Figure 4.

Altered metabolic subsystem abundances in coral-associated Bacteria at coral–algal interfaces. Shown are subsystems that were significantly increased or decreased in the Bacteria over-represented in coral tissue at or near at least one type of algal interface. The fold change is relative to corals distant from the interface. Asterisks indicate significant differences (90% confidence levels with 5000 iterations). Blue, CCA; red, Dictyota; yellow, Halimeda; green, turf.

Comparison of the metabolic subsystems in the coral-associated bacterial communities near or at the interfaces with each other showed more virulence and potassium metabolism genes at interactions with turf algae and more carbohydrate metabolism genes at D. bartayresiana interactions (table 1). The communities near or at CCA interactions had more metabolic genes related to cell maintenance than the other interfaces, while those near or at H. opuntia interfaces were similar to coral-associated communities. PCA of the reconstructed metabolic subsystems showed that coral-associated communities clustered closely with the H. opuntia interface community, whereas CCA, D. bartayresiana and turf algae interface communities were distant from the corals and from each other (electronic supplementary material, figure S3), mirroring the taxonomic clustering (electronic supplementary material, figure S2). A PCA was also performed to compare these metabolic changes at coral–algal interactions with previously collected data on the coral holobiont's response to abiotic stress treatments (nutrient addition, temperature increase, decreased pH and DOC addition; [39]). The metabolic changes associated with all four types of algal interactions clustered together with the DOC treatment (electronic supplementary material, figure S4).

View this table:
Table 1.

Influence of different algal interactions on corals across multiple spatial scales.

(c) Reef-scale changes in coral–algal interactions

Every coral colony observed was interacting with at least one type of alga, with an average of 61–80% of the coral perimeter involved in any type of algal interaction. Interactions with turf algae were the most abundant, accounting for 32–58% of the coral edge (figure 5a). The percentage of the coral edge bordered by CCA showed the most obvious trend, averaging 12–13% at the eastern and western ends of the island and declining to approximately 0 per cent at sites near the centre of the island where human influence is greatest (figure 5a; [42]). Herbivore biomass was also lowest at sites nearest to the centre of the island (13.5–22.6 g m−2) versus the eastern and western points (27.1–47.3 g m−2; M.J.V. 2011, unpublished data). The number of coral–algal interactions did not correlate with changing per cent cover for either CCA or turf algae (electronic supplementary material, figure S5a,b). Coral cover, however, was higher at sites where a larger percentage of the coral edge interacted with CCA (p = 0.026; figure 5b), but was not correlated with the percentage of coral edges interacting with turf algae (electronic supplementary material, figure S5c).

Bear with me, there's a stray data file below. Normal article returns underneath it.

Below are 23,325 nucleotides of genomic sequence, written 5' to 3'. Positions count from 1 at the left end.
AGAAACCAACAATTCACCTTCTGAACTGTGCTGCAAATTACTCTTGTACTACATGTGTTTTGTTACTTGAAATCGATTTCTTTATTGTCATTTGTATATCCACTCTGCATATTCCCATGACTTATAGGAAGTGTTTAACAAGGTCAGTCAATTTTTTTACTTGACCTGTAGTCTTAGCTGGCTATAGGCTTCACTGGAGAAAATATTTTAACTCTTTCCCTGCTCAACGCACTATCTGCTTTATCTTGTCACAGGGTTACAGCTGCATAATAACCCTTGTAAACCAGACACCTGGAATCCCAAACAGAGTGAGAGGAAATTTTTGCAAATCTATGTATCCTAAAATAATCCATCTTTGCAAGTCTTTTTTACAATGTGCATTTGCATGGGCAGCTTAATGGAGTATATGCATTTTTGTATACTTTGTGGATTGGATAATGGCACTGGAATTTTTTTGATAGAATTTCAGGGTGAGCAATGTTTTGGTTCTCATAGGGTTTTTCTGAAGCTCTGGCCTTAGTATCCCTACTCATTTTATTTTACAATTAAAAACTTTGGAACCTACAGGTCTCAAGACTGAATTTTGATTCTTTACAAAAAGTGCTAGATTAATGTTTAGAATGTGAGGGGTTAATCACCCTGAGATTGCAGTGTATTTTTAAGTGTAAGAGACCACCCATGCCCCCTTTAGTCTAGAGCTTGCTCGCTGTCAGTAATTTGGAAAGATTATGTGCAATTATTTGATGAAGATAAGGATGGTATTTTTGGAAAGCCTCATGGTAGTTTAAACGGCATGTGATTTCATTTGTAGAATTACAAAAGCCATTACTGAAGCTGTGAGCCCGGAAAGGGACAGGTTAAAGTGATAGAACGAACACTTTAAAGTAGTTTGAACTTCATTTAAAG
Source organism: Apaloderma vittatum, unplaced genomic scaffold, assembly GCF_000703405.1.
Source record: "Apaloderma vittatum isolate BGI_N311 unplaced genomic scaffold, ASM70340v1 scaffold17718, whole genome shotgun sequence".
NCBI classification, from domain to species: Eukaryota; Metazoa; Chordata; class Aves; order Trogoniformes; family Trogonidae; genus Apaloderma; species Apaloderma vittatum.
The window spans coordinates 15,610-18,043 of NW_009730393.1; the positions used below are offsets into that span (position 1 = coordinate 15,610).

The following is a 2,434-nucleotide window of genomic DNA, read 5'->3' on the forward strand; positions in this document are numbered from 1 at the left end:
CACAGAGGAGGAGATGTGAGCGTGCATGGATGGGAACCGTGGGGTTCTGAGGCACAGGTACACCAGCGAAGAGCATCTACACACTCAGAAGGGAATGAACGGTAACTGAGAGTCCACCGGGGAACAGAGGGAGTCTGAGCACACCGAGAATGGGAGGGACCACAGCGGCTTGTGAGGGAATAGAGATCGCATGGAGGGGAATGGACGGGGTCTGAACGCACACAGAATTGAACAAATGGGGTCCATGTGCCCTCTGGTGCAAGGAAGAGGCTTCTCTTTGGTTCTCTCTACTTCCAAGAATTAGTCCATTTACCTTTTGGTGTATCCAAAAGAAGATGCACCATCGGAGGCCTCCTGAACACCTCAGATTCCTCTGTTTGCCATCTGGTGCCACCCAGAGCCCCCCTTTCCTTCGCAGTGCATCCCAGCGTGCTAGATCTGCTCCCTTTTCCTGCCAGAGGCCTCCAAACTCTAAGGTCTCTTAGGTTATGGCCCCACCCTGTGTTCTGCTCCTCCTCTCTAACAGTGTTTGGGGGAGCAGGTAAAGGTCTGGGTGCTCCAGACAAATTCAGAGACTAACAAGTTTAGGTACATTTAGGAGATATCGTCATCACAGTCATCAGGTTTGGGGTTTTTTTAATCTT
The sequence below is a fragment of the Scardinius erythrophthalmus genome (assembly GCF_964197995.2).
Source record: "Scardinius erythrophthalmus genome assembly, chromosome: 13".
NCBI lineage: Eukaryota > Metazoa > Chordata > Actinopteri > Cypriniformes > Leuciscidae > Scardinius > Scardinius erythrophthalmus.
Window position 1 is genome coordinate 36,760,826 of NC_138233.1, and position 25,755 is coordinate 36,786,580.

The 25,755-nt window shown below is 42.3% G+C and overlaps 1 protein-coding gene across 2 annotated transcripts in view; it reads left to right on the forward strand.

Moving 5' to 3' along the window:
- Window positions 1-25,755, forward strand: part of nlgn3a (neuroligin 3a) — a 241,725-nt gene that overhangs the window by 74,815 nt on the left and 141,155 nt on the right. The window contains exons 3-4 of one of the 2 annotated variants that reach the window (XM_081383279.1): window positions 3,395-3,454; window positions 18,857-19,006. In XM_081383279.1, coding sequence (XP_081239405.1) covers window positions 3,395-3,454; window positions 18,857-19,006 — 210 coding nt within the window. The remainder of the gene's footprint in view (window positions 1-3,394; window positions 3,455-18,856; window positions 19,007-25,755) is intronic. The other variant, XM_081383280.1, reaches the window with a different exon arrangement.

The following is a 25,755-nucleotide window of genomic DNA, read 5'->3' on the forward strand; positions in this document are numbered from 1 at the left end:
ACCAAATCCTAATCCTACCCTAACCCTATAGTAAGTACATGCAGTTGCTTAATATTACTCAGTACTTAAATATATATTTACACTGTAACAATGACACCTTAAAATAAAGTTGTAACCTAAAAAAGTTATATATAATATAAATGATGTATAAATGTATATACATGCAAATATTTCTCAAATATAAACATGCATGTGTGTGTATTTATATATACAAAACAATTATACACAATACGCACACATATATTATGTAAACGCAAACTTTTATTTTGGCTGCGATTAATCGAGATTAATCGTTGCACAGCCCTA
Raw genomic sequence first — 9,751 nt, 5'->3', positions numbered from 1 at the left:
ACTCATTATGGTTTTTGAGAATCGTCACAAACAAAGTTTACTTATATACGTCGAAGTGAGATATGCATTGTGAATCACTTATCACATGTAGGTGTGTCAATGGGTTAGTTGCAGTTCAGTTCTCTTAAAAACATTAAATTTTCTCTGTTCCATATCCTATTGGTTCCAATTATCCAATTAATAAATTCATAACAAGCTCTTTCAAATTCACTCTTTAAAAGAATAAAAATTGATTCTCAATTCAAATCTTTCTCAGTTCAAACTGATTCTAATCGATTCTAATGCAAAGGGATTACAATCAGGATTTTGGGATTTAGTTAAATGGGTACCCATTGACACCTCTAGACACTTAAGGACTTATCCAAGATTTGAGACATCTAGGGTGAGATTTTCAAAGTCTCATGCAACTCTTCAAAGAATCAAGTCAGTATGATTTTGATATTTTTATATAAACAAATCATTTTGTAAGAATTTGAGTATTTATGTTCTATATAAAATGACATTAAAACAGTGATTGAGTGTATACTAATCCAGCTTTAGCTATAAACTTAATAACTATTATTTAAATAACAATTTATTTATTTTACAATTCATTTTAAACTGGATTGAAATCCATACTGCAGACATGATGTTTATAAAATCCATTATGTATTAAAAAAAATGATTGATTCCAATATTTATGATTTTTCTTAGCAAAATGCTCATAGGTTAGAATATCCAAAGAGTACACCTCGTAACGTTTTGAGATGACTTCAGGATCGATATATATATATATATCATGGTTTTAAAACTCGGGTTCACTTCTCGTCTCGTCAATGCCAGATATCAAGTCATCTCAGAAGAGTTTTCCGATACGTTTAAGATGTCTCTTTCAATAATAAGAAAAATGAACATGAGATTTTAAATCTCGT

Figure 5.

Abundance of coral–algal interactions across a range of human impact and coral cover. (a) The average per cent of coral colony edge interacting with the indicated type of algae at the seven surveyed sites east to west across Curacao; the remainder of the perimeter not interacting with algae included interactions with sand, sponges and other corals. Numbers above bars indicate the number of coral colonies observed at each site. (b) Relationship between benthic coral coverage and the average per cent of each colony interacting with crustose coralline algae (CCA) at each site (r2 = 0.66; p = 0.026). (a) Brown, Cyanobacteria; green, turf; yellow, Halimeda; red, Dictyota; blue, CCA.

4. Discussion

(a) Reef to colony-scale responses to algal interactions

Every coral colony observed in this study was interacting with at least one alga, and the frequency of interactions was unrelated to the local percentage of benthic coral or algal cover. The most common coral–algal interactions observed were between corals and turf algae. These interactions were found to negatively affect the physiology of the coral holobiont by eliminating net oxygen production along the interface (figure 2; [17]). While algal removal and coral recovery occurred in situ, DO measurements were taken in an aquarium. This eliminated the effects of local hydrodynamics, permitting measurement of the net flux of oxygen at the interaction zone. The two species of macroalgae examined here also caused DO levels to decrease below ambient, but the magnitudes of their effects differed. Turf algae and many macroalgae have been shown to limit coral growth and negatively impact the bordering coral tissue [17,18,23,24,26], lower coral fecundity [27] and inhibit larval settlement [4547], thereby impacting corals on multiple scales in time and space (table 1). Given the greater abundance of coral interactions with turf algae relative to other functional groups of algae around the world (figure 5; [17,18]), coral–turf interactions are likely important in influencing the structure of benthic coral reef communities.